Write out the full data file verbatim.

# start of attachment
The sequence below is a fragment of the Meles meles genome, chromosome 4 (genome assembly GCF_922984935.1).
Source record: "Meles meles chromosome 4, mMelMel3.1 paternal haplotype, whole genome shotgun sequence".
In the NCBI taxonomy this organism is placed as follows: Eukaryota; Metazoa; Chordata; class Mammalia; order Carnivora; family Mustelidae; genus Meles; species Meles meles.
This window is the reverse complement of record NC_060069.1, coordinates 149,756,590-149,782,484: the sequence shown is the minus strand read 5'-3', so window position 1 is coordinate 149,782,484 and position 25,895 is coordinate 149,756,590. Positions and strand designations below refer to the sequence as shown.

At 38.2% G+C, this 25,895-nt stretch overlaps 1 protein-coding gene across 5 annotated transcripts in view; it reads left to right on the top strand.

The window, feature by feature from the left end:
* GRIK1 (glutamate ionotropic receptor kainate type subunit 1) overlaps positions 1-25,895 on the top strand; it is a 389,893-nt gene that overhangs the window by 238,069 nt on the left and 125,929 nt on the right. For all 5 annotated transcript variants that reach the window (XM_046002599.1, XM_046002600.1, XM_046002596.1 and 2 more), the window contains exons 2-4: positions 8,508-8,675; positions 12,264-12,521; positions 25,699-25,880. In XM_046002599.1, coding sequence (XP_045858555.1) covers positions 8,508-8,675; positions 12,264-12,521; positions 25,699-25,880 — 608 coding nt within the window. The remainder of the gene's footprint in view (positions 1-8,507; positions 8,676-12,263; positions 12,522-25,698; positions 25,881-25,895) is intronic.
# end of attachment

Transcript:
The sequence below is a fragment of the Meles meles genome, chromosome 4 (genome assembly GCF_922984935.1).
Source record: "Meles meles chromosome 4, mMelMel3.1 paternal haplotype, whole genome shotgun sequence".
In the NCBI taxonomy this organism is placed as follows: Eukaryota; Metazoa; Chordata; class Mammalia; order Carnivora; family Mustelidae; genus Meles; species Meles meles.
This window is the reverse complement of record NC_060069.1, coordinates 149,756,590-149,782,484: the sequence shown is the minus strand read 5'-3', so window position 1 is coordinate 149,782,484 and position 25,895 is coordinate 149,756,590. Positions and strand designations below refer to the sequence as shown.

At 38.2% G+C, this 25,895-nt stretch overlaps 1 protein-coding gene across 5 annotated transcripts in view; it reads left to right on the top strand.

The window, feature by feature from the left end:
* GRIK1 (glutamate ionotropic receptor kainate type subunit 1) overlaps positions 1-25,895 on the top strand; it is a 389,893-nt gene that overhangs the window by 238,069 nt on the left and 125,929 nt on the right. For all 5 annotated transcript variants that reach the window (XM_046002599.1, XM_046002600.1, XM_046002596.1 and 2 more), the window contains exons 2-4: positions 8,508-8,675; positions 12,264-12,521; positions 25,699-25,880. In XM_046002599.1, coding sequence (XP_045858555.1) covers positions 8,508-8,675; positions 12,264-12,521; positions 25,699-25,880 — 608 coding nt within the window. The remainder of the gene's footprint in view (positions 1-8,507; positions 8,676-12,263; positions 12,522-25,698; positions 25,881-25,895) is intronic.